Editorial

As we go to press the war of words between two apparently unstable heads of government has, once again, been ratcheting up. US President Donald Trump, speaking at the UN, demonstrated an astonishing lack of good sense, threatening to “totally destroy” North Korea. When the North Korean Foreign Minister Ri Yong-ho described Trump as a “mentally deranged person” on a “suicide mission” Trump tweeted back that Ri and Kim Jong-un “won’t be around much longer”. The undiplomatic exchange resembles a schoolyard shouting match between two little boys.  Such foolishness has no place in international relations, especially between the Heads of a nuclear superpower and a country close to acquiring nuclear weapons.

Demonstrating their prowess, US Air Force B-1B bombers flew provocatively close to North Korea’s borders. But, Trump, and it seems from these manoeuvres, the Pentagon do not understand that, regardless of US capabilities, there is no military solution to this conflict. That’s because of the mass of N Korean heavy artillery arrayed along the Demilitarized Zone, ready to rain destruction down on the people of Seoul.

The Peace & Justice Centre has joined in calls for the US to seek a diplomatic solution to the crisis. We have called on all parties to refrain from militaristic rhetoric and provocative military exercises; encouraged China, Japan, North Korea, Russia, South Korea and the United States to consider the comprehensive approach for a North-East Asian Nuclear-Weapon-Free Zone; and encouraged the six countries to turn the 1953 Armistice Agreement into a formal end to the Korean War.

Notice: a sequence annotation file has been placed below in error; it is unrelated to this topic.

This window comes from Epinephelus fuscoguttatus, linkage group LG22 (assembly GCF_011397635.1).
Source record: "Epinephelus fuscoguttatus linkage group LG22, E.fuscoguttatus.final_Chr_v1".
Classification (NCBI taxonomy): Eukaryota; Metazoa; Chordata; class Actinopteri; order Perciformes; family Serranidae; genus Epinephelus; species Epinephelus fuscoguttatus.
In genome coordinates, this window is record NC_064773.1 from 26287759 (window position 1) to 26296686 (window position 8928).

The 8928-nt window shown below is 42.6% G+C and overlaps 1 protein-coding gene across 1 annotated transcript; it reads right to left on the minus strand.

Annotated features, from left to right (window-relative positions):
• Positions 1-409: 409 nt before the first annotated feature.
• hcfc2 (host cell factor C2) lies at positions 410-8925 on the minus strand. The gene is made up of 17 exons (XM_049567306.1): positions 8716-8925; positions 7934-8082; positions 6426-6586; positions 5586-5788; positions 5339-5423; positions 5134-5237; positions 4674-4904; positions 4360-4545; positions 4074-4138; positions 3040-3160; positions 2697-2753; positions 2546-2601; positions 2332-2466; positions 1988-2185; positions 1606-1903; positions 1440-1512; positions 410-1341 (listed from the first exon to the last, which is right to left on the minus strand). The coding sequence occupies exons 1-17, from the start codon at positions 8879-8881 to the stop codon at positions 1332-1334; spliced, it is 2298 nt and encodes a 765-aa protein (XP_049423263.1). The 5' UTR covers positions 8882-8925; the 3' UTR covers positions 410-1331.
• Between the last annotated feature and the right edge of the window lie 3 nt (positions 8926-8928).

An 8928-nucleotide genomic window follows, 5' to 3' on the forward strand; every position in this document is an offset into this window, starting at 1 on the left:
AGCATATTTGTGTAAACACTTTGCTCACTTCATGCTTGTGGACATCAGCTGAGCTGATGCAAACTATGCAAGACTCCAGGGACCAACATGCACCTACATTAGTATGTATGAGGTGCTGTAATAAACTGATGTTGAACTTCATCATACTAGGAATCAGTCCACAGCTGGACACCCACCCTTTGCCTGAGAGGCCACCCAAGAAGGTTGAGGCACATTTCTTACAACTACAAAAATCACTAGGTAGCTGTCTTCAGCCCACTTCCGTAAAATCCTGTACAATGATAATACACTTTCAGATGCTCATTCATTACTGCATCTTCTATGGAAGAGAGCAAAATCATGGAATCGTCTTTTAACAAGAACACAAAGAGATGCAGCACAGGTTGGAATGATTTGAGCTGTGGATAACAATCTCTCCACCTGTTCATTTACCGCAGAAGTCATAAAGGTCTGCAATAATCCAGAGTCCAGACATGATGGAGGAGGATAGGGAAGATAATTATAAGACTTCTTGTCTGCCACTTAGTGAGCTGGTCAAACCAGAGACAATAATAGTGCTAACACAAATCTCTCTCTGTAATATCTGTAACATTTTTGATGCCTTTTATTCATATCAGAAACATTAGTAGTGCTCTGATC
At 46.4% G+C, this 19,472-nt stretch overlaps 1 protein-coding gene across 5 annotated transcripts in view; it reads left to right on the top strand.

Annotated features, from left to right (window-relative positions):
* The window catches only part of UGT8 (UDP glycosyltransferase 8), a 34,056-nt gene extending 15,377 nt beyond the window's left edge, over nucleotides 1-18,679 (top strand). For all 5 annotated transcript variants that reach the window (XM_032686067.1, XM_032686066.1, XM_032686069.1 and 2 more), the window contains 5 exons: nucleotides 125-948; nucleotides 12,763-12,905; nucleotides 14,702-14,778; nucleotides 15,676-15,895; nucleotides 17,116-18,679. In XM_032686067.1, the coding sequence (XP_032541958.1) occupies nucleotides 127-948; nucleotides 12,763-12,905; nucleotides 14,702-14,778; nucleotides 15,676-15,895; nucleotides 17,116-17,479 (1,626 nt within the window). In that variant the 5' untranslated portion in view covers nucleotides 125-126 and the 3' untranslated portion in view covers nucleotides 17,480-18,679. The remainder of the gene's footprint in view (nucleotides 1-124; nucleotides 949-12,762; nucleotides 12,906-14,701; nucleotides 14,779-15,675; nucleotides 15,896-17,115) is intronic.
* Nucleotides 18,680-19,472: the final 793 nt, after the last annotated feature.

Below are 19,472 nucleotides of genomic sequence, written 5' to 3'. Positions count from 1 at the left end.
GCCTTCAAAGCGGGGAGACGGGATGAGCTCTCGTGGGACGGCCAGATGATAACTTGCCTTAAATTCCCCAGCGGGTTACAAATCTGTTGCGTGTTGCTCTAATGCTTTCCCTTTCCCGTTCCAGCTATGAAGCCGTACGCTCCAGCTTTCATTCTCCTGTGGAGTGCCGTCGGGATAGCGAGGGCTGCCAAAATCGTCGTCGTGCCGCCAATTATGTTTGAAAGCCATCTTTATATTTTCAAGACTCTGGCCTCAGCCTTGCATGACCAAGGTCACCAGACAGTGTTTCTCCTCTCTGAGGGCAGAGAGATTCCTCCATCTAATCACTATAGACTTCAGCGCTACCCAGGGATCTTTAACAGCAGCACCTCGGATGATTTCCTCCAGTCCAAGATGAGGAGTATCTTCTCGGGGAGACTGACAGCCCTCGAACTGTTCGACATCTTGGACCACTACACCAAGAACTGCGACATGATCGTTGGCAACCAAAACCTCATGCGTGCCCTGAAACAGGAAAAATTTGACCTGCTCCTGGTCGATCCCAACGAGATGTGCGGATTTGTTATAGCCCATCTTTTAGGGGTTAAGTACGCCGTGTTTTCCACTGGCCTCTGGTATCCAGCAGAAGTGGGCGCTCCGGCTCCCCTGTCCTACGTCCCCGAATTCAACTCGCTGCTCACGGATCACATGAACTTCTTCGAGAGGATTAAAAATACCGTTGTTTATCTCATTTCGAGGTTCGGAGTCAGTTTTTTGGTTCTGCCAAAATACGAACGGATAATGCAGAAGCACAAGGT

Trump has also suggested that the US will pull out of the Iran nuclear agreement. Secretary of State Rex Tillerson has reinforced that stance in meetings with Iran’s Foreign Minister at the UN, arguing that Iran has not complied with the spirit of the agreement and that the agreement is not permanent. Yet Trump certified that Iran was in compliance, and the administration admits the agreement ensures that Iran will not be able to develop a nuclear weapon during the lifetime of the agreement. For the US to withdraw would create a second nuclear crisis. Iran would very likely restart its nuclear programme and would soon have the capability to reach Israel with a nuclear weapon. Most mainstream arms control advocates and former national security advisers agree abandoning this agreement would be a foolish move.

Instead of threatening N Korea and talking about ending the Iran agreement the US should take its nuclear forces off hair trigger alert and join the more than 50 countries that have now signed the Treaty to Prohibit Nuclear Weapons. By doing so, it could signal to Iran, N Korea and any other would be nuclear powers that nuclear weapons cannot provide the basis for security and lead the way to a world free of the imminent threat of a nuclear holocaust.

Brian Larkin

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